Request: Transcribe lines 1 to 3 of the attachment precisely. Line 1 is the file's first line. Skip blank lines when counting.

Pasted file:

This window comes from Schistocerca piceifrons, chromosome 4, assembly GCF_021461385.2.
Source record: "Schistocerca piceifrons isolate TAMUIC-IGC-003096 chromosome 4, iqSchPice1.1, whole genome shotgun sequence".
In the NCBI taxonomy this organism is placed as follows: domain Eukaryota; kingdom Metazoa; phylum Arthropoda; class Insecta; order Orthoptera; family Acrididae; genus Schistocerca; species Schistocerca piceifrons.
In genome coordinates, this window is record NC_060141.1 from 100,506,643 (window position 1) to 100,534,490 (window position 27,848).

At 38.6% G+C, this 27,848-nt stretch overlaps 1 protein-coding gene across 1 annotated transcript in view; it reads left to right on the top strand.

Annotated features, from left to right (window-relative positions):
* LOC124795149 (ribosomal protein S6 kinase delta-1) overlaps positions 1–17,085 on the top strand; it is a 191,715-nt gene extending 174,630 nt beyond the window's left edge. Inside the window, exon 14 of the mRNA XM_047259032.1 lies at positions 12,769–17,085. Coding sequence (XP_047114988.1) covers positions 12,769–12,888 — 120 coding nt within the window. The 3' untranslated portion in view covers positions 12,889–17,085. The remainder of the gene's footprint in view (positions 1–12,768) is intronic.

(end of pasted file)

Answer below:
This window comes from Schistocerca piceifrons, chromosome 4, assembly GCF_021461385.2.
Source record: "Schistocerca piceifrons isolate TAMUIC-IGC-003096 chromosome 4, iqSchPice1.1, whole genome shotgun sequence".
In the NCBI taxonomy this organism is placed as follows: domain Eukaryota; kingdom Metazoa; phylum Arthropoda; class Insecta; order Orthoptera; family Acrididae; genus Schistocerca; species Schistocerca piceifrons.